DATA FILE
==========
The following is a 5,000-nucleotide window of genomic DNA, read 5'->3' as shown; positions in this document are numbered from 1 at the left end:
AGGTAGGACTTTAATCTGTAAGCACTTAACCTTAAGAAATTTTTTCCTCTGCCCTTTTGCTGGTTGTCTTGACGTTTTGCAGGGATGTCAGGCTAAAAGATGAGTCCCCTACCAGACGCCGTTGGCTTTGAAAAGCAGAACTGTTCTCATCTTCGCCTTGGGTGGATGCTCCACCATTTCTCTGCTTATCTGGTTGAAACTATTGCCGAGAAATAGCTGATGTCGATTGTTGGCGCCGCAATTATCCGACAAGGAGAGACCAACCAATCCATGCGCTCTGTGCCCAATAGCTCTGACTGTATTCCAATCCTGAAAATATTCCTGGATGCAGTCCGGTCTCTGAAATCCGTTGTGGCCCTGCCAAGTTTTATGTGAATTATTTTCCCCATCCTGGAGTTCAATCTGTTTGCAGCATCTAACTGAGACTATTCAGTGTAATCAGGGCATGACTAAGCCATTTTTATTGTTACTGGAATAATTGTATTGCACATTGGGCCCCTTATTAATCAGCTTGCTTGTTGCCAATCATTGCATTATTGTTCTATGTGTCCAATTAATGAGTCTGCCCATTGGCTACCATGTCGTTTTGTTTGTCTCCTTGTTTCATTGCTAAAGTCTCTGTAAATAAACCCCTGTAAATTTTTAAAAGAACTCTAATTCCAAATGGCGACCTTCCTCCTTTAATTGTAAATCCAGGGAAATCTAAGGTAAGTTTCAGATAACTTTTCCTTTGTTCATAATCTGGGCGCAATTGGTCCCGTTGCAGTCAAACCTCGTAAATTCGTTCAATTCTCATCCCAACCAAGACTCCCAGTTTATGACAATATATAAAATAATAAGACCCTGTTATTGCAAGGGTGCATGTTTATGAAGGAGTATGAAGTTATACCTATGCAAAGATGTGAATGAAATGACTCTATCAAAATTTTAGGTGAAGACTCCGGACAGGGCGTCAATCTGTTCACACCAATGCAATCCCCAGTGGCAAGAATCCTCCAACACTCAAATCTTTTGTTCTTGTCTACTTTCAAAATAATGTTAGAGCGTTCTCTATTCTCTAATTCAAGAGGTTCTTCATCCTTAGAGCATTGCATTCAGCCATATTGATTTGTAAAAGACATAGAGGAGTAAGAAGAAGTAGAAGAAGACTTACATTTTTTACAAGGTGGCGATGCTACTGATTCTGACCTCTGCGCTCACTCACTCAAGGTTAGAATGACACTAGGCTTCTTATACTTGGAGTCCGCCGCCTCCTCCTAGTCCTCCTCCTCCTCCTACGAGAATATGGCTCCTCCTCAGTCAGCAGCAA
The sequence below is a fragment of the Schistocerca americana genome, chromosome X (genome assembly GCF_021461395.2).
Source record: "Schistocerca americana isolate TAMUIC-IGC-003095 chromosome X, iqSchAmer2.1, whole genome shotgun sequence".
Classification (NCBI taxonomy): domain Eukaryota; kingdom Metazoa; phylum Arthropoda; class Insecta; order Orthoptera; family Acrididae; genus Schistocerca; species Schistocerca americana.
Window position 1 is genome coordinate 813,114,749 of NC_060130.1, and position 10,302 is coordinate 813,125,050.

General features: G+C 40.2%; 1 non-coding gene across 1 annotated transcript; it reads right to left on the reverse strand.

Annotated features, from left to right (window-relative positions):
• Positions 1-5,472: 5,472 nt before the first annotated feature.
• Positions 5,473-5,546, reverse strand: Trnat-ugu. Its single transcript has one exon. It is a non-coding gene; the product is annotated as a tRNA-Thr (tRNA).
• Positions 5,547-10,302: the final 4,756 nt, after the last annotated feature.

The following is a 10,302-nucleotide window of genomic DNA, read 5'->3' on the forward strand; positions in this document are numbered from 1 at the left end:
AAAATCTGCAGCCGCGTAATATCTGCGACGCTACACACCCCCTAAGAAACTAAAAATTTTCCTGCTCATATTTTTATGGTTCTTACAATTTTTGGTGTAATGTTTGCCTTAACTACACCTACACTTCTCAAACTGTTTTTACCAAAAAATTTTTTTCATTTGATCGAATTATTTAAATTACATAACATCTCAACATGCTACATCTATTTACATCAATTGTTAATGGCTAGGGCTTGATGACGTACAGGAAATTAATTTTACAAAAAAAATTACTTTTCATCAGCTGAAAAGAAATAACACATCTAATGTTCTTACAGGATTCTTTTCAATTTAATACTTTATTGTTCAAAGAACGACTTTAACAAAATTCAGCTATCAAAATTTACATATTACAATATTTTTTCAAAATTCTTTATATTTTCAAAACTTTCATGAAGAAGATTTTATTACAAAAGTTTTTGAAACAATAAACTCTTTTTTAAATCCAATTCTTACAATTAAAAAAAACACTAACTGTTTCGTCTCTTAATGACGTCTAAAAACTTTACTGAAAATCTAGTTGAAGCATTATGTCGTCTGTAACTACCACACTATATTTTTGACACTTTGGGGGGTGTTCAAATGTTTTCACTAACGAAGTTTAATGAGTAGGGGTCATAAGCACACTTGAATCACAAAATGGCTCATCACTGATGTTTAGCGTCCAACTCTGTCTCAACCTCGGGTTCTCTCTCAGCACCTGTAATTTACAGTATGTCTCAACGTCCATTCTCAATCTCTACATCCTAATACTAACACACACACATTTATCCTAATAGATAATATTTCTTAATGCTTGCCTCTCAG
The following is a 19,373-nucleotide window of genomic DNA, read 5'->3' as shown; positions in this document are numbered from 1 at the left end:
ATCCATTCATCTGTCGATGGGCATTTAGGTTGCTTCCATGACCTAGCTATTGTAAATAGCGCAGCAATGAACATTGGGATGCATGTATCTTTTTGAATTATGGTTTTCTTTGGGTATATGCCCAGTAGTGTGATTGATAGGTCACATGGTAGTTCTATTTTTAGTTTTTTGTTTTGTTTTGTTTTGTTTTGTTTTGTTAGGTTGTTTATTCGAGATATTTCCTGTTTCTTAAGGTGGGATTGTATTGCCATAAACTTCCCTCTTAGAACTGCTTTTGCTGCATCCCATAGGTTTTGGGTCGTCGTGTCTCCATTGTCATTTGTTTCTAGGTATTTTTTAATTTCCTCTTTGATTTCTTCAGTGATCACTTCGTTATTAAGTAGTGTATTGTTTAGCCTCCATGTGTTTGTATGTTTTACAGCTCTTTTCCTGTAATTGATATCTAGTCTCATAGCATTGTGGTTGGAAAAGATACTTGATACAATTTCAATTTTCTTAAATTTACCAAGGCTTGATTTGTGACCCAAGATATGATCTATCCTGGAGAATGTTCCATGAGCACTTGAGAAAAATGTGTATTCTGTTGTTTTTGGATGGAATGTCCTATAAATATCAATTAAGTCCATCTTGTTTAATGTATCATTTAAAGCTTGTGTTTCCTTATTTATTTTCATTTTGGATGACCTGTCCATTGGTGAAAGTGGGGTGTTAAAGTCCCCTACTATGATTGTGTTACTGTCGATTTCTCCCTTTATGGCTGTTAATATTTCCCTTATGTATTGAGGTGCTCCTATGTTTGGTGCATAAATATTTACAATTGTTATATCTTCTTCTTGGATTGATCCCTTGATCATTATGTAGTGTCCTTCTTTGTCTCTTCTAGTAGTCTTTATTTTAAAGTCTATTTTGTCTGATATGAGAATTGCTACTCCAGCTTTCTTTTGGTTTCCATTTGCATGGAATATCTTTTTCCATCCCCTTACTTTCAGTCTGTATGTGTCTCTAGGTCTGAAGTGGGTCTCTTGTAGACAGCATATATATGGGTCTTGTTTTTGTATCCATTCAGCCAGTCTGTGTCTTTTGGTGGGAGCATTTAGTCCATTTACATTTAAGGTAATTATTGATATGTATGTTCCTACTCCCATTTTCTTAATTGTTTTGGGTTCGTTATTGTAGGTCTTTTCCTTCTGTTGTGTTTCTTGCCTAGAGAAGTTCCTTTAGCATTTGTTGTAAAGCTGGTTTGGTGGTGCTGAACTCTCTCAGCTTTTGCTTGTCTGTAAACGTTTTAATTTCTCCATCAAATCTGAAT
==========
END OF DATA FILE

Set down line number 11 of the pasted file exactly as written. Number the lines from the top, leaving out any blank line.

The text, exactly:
• Positions 5,547-10,302: the final 4,756 nt, after the last annotated feature.